Born in Prague on 27 January 1957, Jaroslav Róna is a sculptor, painter and performer belonging to the postmodern generation of the 1980s which has experienced the period of communism, its fall and transition to democracy. He was a member of the Tvrdohlaví (The Stubborn), a significant art group which participated in activities leading to liberation of the art scene from socialist demagogy. He has also worked as a theatre and film designer and participated in architectural work. The main focus of his work is creating sculptures for public space and painting. From 2005 to 2012 he taught the art of sculpture at the Academy of Fine Arts in Prague. His most famous sculptures in public space are, among other things, the following: Franz Kafka Monument in Prague for which he received the Grand Prix of the Society of Czech Architects; the Red Giraffe in Prague; the equestrian statue of Jošt of Luxembourg in Brno, the Mythical Ship in Bratislava; and the Child from Mars on Mount Ještěd. Since 1985 he has exhibited in Bohemia and after 1989 also abroad. He has illustrated several books, including 1984 by George Orwell and The Citadel by Saint-Exupéry. He has published two books of his drawings and texts.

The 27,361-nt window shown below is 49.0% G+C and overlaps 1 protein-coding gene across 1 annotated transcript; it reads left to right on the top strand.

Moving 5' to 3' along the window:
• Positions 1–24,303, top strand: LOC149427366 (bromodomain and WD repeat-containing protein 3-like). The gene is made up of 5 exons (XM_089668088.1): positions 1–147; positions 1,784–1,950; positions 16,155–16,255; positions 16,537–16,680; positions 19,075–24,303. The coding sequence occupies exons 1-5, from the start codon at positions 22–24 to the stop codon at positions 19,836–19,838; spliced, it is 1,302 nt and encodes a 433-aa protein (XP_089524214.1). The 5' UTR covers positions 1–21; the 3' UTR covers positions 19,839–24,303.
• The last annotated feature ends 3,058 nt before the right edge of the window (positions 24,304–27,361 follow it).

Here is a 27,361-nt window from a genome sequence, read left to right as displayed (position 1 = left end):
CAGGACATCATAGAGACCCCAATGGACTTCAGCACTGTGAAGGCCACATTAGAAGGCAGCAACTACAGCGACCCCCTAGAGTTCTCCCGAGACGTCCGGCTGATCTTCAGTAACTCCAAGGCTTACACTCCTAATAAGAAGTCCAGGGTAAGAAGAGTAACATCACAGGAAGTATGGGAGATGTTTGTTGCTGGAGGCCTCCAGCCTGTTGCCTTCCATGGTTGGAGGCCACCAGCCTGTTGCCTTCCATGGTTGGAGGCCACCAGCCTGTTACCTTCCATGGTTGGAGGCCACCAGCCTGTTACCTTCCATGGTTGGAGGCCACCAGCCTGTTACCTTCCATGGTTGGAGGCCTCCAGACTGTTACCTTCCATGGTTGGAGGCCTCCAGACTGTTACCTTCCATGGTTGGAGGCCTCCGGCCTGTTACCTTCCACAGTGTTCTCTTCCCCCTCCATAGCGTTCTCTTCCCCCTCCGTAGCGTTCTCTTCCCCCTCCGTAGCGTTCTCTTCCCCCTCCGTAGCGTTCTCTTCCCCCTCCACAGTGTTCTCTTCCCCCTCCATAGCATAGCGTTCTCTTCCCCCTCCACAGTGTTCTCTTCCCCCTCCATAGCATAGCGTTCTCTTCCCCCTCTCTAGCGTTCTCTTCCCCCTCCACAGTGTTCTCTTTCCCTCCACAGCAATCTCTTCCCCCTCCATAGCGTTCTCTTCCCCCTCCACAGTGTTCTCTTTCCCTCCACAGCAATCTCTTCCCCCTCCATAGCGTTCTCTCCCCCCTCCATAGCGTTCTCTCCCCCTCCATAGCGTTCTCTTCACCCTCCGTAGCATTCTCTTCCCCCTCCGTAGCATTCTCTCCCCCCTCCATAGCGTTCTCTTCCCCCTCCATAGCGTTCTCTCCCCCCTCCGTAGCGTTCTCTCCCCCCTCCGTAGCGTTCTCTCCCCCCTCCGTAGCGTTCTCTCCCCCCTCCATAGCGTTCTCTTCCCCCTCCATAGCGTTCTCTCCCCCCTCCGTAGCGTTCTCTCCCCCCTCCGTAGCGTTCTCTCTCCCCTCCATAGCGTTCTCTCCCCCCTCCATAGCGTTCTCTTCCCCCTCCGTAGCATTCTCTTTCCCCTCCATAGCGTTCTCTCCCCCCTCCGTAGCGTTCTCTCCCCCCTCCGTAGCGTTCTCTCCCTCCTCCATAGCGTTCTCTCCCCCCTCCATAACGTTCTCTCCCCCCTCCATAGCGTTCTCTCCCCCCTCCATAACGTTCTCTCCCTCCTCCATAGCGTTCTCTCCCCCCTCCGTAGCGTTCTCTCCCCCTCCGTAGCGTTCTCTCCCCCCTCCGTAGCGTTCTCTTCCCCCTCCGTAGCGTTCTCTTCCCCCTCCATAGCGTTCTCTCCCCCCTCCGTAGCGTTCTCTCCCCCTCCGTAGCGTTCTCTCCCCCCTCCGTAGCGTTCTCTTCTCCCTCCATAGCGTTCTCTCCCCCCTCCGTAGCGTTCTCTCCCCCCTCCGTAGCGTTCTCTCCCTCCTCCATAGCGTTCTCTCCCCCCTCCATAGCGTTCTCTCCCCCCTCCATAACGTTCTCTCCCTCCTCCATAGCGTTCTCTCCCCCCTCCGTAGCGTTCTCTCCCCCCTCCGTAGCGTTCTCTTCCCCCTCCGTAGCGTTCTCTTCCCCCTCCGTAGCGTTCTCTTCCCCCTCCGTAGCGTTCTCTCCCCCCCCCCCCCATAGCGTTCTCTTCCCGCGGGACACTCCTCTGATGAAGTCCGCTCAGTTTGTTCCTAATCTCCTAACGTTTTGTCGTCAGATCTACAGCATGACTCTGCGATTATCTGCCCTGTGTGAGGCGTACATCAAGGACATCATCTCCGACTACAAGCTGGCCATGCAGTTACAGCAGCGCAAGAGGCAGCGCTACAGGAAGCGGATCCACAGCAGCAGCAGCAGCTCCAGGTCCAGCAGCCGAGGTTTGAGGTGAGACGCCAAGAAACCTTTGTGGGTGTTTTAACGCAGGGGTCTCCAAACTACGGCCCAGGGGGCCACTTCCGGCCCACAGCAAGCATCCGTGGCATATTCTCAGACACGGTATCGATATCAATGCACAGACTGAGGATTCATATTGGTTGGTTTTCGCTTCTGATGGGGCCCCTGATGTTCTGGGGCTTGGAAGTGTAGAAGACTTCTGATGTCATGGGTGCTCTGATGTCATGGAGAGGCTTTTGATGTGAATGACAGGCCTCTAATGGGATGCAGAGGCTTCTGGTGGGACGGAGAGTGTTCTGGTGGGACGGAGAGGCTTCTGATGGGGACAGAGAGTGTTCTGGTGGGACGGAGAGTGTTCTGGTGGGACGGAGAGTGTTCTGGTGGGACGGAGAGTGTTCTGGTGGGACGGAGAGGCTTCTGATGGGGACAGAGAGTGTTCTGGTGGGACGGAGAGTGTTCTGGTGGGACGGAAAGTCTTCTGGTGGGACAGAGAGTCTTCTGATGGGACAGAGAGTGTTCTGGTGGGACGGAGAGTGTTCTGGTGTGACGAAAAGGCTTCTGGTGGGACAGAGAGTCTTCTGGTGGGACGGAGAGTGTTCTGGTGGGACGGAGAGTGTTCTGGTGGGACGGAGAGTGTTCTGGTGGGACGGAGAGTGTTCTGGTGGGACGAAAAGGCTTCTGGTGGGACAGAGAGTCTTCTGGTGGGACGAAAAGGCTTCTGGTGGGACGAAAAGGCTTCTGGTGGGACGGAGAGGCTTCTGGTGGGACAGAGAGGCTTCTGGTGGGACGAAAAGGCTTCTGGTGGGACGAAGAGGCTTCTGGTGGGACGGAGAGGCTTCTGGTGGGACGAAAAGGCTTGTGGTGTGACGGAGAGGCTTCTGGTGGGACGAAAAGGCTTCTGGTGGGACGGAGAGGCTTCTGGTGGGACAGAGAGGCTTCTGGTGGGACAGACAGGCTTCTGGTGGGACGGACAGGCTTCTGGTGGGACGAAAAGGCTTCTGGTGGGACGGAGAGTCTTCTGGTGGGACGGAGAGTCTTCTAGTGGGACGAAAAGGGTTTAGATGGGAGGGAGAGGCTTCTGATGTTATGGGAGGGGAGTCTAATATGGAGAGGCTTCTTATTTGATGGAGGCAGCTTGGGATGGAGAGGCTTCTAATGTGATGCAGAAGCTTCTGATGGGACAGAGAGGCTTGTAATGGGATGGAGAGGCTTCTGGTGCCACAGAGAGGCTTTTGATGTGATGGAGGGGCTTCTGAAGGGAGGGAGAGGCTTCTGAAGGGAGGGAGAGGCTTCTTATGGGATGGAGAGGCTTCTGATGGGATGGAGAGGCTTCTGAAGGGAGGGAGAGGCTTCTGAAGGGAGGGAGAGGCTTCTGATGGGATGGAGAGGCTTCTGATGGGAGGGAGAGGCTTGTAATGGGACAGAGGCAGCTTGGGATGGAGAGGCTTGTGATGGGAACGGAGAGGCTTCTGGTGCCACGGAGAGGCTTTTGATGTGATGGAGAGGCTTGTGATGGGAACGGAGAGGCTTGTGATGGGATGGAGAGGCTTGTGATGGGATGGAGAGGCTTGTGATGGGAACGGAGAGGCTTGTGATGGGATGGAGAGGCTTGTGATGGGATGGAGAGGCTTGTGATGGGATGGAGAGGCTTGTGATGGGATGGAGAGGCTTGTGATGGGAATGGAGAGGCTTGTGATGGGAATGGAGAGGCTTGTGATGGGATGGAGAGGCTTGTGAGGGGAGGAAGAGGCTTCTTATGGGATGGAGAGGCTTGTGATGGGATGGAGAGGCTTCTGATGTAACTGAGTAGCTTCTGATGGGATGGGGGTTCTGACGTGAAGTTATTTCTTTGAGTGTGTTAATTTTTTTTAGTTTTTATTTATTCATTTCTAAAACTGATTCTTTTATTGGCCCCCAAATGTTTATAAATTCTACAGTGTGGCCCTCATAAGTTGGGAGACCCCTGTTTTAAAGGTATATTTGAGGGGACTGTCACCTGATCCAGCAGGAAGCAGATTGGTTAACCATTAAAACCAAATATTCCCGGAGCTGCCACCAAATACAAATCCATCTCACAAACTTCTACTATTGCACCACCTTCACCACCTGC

The sculpture of Rhinoceros was created from a simple idea - to use the protective armor of one species of African rhino, consisting of massive leathery and horned plates to create a fantastic figure of a rhino knight - a colossus that will combine human and animal elements. At the same time, the sculpture symbolically points to the need for world protection of a beautiful creature from the African wilderness, which, thanks to human stupidity, superstition and greed, is gradually disappearing from the earth's surface. It is common knowledge that rhinos have been systematically hunted over the last century for their horn, which is sought after by the superstition - that the powder from it cures male impotence. The forgotten theme of the knight in armor is one of the distinctive sculptural themes that the author returns to the scene of contemporary sculpture after a long time, of course in a transformed form, which proves that no theme is ever doomed to permanent oblivion.